It has been truly said by an old French writer, that modern Italy places a great part of her present glory in discovering the ruins of her former glory. There are many among the Romans who are extremely learned in antiquarian lore, and who pursue the study of the antiquities of their country with great zeal and industry. Love for the fine arts is general. Sculptors, painters, engravers, intaglio, and cameo cutters, and the manufacturers of mosaic work, constitute a large proportion of the inhabitants, and their occupations the principal business of the city. Those families that possess paintings and other works of art, prize them exceedingly, and nothing but dire necessity induces them to part with them, so that many fine collections exist in palaces, the owners of which are too poor to inhabit more than a few rooms, the rest being either entirely unoccupied, or appropriated to the reception of the pictures.

In society, the Romans are extremely agreeable; they are naturally amiable and good natured ; and it is only when under the influence of the extreme excitability of their passions, that they manifest that violent vindictive spirit, which often leads to fearful results. They have a quick perception of the humorous, and this among the lower orders often displays itself in a most amusing way. The suppleness of their character is also remarkable; they are at one moment grave, and the next gay; and one moment they are in a violent passion, which the next instant is calmed down to the most quiet good nature.

I have taken advantage of the season of Lent, to give you a very slight sketch of the state of society; for during this period, there are no public amusements, nor any ceremonies of much importance. Strangers quit the city in great numbers at this time, and do not return till the holy week, or that preceding Easter. During this week, every day of which is occupied by some public ceremony, people are expected to appear in mourning, and wherever the Pope officiates, the ladies must appear in black veils. All the churches are in mourning, the pictures concealed, and the crucifixes covered. The King and Queen of Naples have come this year, to be present at the various ceremonies.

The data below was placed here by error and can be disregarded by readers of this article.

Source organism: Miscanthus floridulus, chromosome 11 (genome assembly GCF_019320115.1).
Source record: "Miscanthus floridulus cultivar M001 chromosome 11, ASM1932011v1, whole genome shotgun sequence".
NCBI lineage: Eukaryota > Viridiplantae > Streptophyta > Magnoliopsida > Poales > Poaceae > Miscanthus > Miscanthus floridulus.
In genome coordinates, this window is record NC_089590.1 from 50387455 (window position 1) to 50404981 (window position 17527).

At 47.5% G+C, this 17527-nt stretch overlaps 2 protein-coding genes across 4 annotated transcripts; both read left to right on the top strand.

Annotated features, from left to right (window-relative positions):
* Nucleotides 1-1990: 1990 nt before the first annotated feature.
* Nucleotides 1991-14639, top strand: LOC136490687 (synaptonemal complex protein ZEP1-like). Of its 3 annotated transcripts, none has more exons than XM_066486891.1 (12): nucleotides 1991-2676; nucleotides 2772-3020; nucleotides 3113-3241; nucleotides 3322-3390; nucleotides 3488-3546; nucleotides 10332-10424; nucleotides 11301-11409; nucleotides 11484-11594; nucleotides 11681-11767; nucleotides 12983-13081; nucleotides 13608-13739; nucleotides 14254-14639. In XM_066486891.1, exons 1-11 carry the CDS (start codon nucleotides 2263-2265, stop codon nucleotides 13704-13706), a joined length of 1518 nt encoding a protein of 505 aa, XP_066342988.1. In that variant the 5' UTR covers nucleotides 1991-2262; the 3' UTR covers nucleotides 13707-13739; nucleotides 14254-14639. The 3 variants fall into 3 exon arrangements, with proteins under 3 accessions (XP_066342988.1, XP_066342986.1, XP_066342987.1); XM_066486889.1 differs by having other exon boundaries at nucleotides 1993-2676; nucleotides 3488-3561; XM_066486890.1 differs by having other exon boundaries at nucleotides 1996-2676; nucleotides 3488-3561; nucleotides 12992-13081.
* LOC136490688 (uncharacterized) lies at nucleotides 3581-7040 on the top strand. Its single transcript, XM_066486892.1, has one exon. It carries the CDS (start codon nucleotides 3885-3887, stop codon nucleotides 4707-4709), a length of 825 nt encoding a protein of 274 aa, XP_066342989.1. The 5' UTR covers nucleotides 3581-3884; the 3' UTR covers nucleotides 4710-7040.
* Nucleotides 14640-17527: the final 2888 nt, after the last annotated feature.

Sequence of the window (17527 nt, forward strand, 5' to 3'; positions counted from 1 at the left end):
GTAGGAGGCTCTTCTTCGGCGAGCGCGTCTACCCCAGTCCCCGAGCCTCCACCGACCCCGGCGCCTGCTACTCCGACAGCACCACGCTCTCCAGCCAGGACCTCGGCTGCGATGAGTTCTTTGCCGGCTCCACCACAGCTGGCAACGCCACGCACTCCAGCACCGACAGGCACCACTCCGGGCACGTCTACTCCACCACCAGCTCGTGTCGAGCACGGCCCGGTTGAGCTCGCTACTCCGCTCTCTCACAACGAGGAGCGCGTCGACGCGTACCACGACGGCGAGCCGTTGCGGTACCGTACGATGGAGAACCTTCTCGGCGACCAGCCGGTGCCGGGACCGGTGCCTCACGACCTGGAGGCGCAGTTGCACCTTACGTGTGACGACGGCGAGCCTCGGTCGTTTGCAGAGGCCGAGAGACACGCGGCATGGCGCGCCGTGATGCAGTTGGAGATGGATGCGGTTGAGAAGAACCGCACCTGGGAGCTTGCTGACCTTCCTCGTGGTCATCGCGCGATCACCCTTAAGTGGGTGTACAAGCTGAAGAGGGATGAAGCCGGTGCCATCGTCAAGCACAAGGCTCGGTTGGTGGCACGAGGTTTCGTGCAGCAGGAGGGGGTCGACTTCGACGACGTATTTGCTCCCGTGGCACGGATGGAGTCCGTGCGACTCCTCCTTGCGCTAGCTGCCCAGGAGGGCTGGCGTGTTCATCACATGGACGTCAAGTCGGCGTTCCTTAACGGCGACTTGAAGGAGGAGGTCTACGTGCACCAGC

On “ Dominica d'Olivi,” or Palm Sunday, there is a service in the Sistine Chapel, at which the Pope presides, and blesses and distributes palm-branches. The palm-leaves used on this occasion, are brought from San Remo, a small place on the shores of the Mediterranean, in the kingdom of Sardinia, where they are cultivated expressly. to supply the ceremonies of the papal church at Rome. The leaves forming the head of the palm tree, are tied together in order to etiolate them, so that the leaves, as they are used at Rome, are of the colour of straw. They are fantastically platted, and ornamented with ribbons, and crosses formed by platting strips of the leaves. The Pope, seated on a throne at the side of the altar, sprinkles the palm-leaves with holy water, and supplicates a blessing on them; he then distributes them to the cardinals and others, who go up to him in rotation, to receive them at his hands; they then return to their seats, holding their palm-branches in their hands, during the rest of the service. The Pope is then carried in solemn procession out of the Sistine Chapel, into the Paoline Chapel,